Exciting recent research suggests that pharmacological intervention may not always be necessary but that dietary interventions affecting metabolism can be highly effective in PKD animal models. We and others initially showed that mild reduction in food intake has a profound effect on PKD progression in PKD mouse models [21,22]. We later showed that the effect involves the metabolic state of ketosis, and several interventions that induce ketosis—time-restricted feeding, acute fasting, and a ketogenic diet—proved highly effective in several PKD animal models including mice, rats, and cats [23]. The beneficial effects of ketosis could largely be replicated by supplementation with the ketone beta-hydroxybutyrate (BHB) [23]. Ketosis is the physiological adaptation to periods of carbohydrate restriction that enables the body to use fat, from both diet and body reserves, for energy. In ketosis, adipose cells release fatty acids which can be further converted by the liver to the ketones acetoacetate and BHB. Fatty acids and ketones then replace glucose as the main energy carrier to sustain the energy needs of most organs, tissues, and cells in the human body. BHB, considered the main ketone, is produced in large quantities by the liver during ketosis, and—besides being used for energy generation—also acts as a signaling molecule with potent cellular effects including anti-inflammatory effects [24,25,26].
These results suggest that dietary and lifestyle habits that promote persistently high glucose levels may be detrimental to ADPKD progression compared to habits that promote the metabolic state of ketosis. This is consistent with clinical associations. Individuals with ADPKD and type 2 diabetes have significantly larger TKV than those with ADPKD alone [27]. Fasting serum glucose levels in non-diabetic ADPKD patients were found to positively associate with the rate of ADPKD progression as measured by the average annual TKV change [23]. Furthermore, overweight or obesity associate with faster progression in early-stage ADPKD [28].
Efforts have been underway to translate these research findings into the clinic. In a recent retrospective case series study, we studied 131 individuals with ADPKD who had utilized ketogenic dietary interventions for an average duration of 6 months [15]. The results suggested that ketogenic dietary interventions appear to be safe in ADPKD, were considered feasible by patients, and—remarkably—were reported to have led to substantial improvements in pain and other typical ADPKD-related symptoms, as well as improvements in hypertension and eGFR [15]. A randomized clinical trial is currently ongoing comparing ketogenic diet vs. intermittent fasting vs. control in ADPKD (NCT04680780). Results from a pilot trial were recently published in which overweight and obese individuals with ADPKD employed daily caloric restriction (DCR) or intermittent fasting (IMF) for weight reduction [29]. Results suggested that slowed kidney growth correlated with loss of body fat weight suggesting that the observed effects may involve periods of ketosis. Altogether, biological plausibility, animal model experimentation, and clinical data strongly suggest that the high carbohydrate diets and lifestyles leading to hyperglycemia and avoidance of ketosis that are most common in industrialized societies are not beneficial in ADPKD and likely lead to faster disease progression.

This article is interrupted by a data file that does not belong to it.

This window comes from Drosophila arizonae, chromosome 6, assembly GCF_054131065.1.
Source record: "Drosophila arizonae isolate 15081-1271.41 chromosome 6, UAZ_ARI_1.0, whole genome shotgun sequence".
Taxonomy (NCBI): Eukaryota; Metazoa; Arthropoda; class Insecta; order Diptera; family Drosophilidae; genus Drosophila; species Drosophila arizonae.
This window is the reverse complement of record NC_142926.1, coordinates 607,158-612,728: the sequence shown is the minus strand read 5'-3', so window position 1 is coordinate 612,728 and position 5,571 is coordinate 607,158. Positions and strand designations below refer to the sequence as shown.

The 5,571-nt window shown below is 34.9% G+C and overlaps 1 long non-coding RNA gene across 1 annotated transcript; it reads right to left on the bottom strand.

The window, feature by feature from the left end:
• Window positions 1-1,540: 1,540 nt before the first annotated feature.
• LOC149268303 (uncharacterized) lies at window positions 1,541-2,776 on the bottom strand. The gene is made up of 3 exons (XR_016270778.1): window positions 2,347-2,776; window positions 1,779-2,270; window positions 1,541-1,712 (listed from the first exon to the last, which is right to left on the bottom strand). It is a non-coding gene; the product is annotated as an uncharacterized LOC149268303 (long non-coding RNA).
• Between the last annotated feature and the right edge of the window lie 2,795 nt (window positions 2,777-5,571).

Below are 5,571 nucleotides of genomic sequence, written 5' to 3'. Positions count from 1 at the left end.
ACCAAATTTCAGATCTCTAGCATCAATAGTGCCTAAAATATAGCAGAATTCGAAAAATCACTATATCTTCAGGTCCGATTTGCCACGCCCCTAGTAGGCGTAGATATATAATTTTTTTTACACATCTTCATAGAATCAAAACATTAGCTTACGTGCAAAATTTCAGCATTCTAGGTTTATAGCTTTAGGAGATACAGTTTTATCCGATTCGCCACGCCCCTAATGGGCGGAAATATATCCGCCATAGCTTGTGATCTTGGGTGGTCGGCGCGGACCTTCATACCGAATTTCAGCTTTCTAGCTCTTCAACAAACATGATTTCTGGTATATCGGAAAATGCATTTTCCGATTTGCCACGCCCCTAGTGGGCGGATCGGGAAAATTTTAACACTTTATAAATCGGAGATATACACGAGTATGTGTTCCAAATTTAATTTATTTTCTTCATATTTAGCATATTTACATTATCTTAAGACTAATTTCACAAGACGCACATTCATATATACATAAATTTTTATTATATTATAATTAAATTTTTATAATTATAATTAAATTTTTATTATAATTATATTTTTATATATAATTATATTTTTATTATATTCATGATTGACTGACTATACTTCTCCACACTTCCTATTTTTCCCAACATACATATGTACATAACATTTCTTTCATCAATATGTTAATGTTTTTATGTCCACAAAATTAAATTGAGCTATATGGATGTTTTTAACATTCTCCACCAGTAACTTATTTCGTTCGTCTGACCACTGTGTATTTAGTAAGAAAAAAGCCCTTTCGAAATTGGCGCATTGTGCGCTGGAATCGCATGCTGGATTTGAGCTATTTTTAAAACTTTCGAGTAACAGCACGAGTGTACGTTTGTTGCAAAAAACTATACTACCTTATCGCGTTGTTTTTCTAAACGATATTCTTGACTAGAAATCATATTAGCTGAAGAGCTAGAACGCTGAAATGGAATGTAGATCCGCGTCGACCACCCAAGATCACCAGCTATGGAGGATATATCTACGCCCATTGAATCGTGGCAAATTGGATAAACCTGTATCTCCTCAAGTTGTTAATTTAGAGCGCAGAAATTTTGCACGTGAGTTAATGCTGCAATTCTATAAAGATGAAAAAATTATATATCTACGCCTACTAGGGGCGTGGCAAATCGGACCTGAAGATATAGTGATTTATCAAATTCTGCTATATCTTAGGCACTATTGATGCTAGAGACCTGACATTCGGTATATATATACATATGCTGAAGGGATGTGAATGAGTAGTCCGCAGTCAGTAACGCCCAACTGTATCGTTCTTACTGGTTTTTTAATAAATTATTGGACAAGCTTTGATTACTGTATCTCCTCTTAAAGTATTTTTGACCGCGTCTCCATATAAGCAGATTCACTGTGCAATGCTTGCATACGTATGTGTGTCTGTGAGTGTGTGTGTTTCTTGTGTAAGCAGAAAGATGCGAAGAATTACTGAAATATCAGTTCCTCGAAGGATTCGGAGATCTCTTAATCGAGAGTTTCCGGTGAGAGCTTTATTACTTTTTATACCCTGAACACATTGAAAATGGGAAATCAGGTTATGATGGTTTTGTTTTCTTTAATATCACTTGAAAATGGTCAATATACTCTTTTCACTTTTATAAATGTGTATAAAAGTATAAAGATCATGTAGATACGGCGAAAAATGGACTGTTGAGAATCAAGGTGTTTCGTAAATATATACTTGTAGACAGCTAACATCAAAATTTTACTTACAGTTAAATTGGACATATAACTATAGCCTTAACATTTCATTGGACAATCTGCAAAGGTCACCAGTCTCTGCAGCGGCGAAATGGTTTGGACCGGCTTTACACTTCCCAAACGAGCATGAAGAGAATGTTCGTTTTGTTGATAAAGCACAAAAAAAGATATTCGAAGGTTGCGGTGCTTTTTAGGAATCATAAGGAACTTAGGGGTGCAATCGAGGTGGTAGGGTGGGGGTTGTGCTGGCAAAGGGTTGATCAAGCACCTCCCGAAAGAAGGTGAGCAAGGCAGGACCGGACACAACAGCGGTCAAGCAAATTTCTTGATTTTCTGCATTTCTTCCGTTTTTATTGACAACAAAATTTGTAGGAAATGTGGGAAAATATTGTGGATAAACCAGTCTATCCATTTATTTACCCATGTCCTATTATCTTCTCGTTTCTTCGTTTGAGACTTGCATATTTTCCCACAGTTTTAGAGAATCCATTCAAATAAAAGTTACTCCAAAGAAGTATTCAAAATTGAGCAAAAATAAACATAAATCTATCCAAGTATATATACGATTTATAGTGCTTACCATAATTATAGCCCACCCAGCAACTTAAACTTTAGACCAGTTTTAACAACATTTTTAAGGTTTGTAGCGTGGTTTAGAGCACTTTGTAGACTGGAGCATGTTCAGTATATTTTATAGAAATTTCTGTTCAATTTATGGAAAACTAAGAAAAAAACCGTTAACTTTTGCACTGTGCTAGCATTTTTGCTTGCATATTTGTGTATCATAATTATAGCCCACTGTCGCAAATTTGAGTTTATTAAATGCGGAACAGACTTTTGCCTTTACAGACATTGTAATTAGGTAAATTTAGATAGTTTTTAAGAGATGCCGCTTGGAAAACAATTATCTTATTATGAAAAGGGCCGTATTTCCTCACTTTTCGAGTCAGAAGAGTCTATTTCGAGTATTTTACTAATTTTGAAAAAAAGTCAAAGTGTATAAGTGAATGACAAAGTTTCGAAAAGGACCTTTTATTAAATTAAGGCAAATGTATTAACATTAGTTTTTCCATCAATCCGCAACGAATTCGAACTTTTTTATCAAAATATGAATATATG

Another line of basic science experimentation has recently led to the realization that renal stressors that are largely controlled by dietary intake may have strongly detrimental effects on ADPKD progression. Dietary intake of oxalate or inorganic phosphate can lead to calcium oxalate and calcium phosphate micro-crystals, respectively, that form in renal tubules and can strongly accelerate PKD disease progression in animal models [30]. Citrate is the kidney’s natural defense against calcium crystal precipitation but hypocitraturia is very common in individuals with ADPKD due to excessive urine acidification [31,32,33] which is associated with an increased risk of kidney stone disease in ADPKD compared to the general population [34,35,36]. We reported that urinary citrate levels inversely correlate with disease progression in individuals with ADPKD [30]. It was recently shown that genetic conditions that lead to persistent calcium nephrolithiasis are also associated with cyst formation in the kidneys [37,38]. Similarly, hyperuricemia is associated with faster ADPKD progression [39,40] and is known to lead to the risk of uric acid precipitation in renal tubules and renal injury [41]. The low urine pH commonly observed in individuals with ADPKD would increase the risk of uric acid precipitation. Indeed, gout and hyperuricemia are more prevalent in individuals with ADPKD than in the general population [33,42,43,44]. Uric acid levels are, in part, controlled by diet due to the metabolization of purines (primarily from animal meat sources) into uric acid which needs to be excreted via the kidneys. Altogether, these results suggest that diets that lead to an increased load of oxalate, inorganic phosphate, and purines/uric acid may lead to faster ADPKD progression. Conversely, diets that promote a more neutral urine pH and normal urine citrate levels are expected to be beneficial. Indeed, supplementation of PKD animal models with alkaline citrate was shown to antagonize renal calcium crystal precipitation [30] and to strongly ameliorate disease progression [45,46,47].